Spikes in food prices in northwest Syria are leaving earthquake survivors in further need of humanitarian assistance. There are reports of shortages of food items, including wheat flour, and significantly increased prices in Idlib and surrounding areas. 
Urgent funding is required to replenish food stocks, scale up the humanitarian response and maintain regular food assistance support to individuals for the next three months.
ActionAid partner Violet is working on the ground to distribute food kits and cash assistance to those in immediate need. They have successfully reached thousands of households, including those who are now hosting internally displaced people. But there are concerns about the increase in demand and prices, and we know that mothers caring for young children will be hardest hit by these food shortages. There has also been an increase in prices of dignity items, further impacting women and girls- prices for these were already significantly costly.
Ahmad, Violet’s Area Manager in northwest Syria, said:
“Markets were temporarily disrupted as a result of the earthquakes, which has led to prices increasing.”
Alaa, Violet’s Local Field Coordinator in northwest Syria, said:
“Prices of commodities like food have increased by 20 to 40%. Temporary shelter items have increased by 60% due to the high reliance on these items as a result of recent displacements. For this reason, it’s a priority to focus on rebuilding livelihoods which will support recovery efforts of vulnerable people in north-west Syria.”
The death toll from the Turkey-Syria earthquakes is nearing 44,000, and the northwest of Syria is now home to 4.3 million internally displaced people who live in temporary shelters, including tents and fragile structures. Many families who were already badly affected by the existing conflict have now found themselves displaced yet again.
Notes to editor
Racha Nasreddine is the Director for ActionAid in the Arab Region covering Syria, Lebanon, Jordan, and Tunisia. Previously, she led the response to the Syrian crisis in 2015 in neighboring countries (Jordan, Iraq, Lebanon, and Egypt) and within the diaspora. She has local and international experience working across multiple sectors and countries in the Middle East and North Africa region on socioeconomic development, human rights, and cultural relations. Racha speaks Arabic and English- Currently in Jordan.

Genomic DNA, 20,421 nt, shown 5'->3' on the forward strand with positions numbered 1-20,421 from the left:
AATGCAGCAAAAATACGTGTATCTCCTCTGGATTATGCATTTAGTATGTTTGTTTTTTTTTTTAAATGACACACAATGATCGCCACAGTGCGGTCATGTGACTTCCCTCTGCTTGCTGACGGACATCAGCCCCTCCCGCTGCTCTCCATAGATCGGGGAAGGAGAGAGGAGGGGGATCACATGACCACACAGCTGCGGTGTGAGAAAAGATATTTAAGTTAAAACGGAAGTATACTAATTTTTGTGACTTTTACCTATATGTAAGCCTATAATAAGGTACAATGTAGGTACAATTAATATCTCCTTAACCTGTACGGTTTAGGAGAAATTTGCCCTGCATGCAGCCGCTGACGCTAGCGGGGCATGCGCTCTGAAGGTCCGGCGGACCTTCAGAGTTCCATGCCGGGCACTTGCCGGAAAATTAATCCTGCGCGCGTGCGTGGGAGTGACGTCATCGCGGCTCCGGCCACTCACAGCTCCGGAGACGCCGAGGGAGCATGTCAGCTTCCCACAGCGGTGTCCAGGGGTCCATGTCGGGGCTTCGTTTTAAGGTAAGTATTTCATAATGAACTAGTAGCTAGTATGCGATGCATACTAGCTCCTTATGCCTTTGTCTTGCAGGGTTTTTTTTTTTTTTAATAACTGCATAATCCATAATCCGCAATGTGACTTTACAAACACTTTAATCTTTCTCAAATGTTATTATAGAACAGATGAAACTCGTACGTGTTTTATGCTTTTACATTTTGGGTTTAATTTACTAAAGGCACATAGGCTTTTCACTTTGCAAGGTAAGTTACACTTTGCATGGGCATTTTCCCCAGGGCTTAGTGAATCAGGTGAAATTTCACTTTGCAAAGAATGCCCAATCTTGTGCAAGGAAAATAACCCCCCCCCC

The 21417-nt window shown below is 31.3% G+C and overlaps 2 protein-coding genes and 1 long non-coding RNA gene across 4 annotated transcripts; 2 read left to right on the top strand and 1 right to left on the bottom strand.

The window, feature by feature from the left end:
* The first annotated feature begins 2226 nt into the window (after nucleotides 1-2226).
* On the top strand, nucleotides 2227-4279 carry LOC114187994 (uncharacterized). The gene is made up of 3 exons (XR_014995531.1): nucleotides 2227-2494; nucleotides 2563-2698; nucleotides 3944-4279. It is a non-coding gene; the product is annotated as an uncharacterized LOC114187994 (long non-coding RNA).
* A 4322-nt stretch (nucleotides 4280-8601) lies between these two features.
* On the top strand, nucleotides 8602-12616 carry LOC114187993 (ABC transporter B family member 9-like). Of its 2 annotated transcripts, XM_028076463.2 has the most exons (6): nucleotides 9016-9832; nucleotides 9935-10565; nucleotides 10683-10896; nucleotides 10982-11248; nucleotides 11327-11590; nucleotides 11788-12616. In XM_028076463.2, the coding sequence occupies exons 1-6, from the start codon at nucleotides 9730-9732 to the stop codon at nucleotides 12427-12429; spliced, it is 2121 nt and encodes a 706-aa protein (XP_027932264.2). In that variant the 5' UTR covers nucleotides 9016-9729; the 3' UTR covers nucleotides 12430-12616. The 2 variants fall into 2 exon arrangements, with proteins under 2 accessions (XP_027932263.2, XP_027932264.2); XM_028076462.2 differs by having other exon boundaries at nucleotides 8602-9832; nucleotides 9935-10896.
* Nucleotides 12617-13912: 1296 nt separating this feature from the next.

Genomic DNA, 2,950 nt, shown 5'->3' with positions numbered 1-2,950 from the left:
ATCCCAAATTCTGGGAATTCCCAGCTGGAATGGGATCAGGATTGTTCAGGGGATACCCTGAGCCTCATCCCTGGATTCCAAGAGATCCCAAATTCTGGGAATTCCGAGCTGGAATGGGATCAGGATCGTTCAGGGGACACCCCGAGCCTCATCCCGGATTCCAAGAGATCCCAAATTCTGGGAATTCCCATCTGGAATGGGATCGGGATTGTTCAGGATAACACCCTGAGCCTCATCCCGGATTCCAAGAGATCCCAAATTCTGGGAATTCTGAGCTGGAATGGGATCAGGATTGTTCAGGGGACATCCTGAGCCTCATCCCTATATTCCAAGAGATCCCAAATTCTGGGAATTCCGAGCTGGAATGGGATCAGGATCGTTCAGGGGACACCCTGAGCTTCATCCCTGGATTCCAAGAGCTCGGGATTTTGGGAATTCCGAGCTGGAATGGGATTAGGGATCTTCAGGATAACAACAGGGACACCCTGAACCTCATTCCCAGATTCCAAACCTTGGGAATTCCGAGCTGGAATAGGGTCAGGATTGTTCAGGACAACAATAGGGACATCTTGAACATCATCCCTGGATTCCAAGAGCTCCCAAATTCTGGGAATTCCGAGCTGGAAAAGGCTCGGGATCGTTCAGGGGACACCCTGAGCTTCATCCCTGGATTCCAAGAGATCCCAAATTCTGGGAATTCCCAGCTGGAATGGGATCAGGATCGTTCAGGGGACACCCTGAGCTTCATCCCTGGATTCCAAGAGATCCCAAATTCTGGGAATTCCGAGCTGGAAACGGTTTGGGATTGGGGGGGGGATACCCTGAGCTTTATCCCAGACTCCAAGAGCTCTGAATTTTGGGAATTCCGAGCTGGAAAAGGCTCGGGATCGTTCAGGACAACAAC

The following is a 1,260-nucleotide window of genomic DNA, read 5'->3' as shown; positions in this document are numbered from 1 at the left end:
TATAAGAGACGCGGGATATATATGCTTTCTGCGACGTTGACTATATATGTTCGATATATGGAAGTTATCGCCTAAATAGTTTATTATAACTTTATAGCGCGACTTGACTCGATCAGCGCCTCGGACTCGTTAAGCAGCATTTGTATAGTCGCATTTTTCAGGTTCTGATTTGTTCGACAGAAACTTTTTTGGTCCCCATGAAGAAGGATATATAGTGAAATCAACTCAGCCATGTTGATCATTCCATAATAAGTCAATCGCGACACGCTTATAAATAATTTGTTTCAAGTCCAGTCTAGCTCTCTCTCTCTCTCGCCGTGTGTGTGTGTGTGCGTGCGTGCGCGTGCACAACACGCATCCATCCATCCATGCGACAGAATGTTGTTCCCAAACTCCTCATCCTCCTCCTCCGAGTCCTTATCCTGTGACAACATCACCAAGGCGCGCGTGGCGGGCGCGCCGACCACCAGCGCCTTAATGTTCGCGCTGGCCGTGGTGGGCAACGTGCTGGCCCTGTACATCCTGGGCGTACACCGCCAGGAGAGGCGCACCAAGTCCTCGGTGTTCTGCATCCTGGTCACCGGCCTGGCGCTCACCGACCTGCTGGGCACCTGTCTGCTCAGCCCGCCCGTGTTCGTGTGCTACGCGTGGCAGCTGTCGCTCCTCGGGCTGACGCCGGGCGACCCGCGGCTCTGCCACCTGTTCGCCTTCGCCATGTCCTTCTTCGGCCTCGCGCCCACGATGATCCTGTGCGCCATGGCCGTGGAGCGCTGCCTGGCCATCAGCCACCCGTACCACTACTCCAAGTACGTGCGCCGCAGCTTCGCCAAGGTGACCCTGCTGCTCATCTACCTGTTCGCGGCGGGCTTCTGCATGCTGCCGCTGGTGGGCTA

Razmi Farook is the Regional Director for Asia and Humanitarian at ActionAid. Razmi has served in the humanitarian and development sector for 20 years, working extensively on the regional and country level in the areas of disaster management, resilience, climate change, the Syria crisis, the Indian Ocean tsunami, and on issues related to migrants, refugees, and women. Razmi speaks English – Currently in Arusha, Tanzania.
Sabine Abi Aad is the Regional Communication and Campaigns Lead for ActionAid Arab Region. She has more than 20 years of experience in communication and, advocacy, project management. She is passionate about women and youth leadership, achieving social justice and gender equality. Sabine speaks Arabic and English- Based in Beirut, Lebanon.
ActionAid is a global federation that works with more than 15 million people living in more than 40 of the world’s poorest countries. We want to see a just and sustainable world in which everyone enjoys the right to a dignified life and freedom from poverty and oppression. We work for social justice and gender equality, and poverty eradication.
 Report from Food Security & Livelihoods (FSL) cluster partners.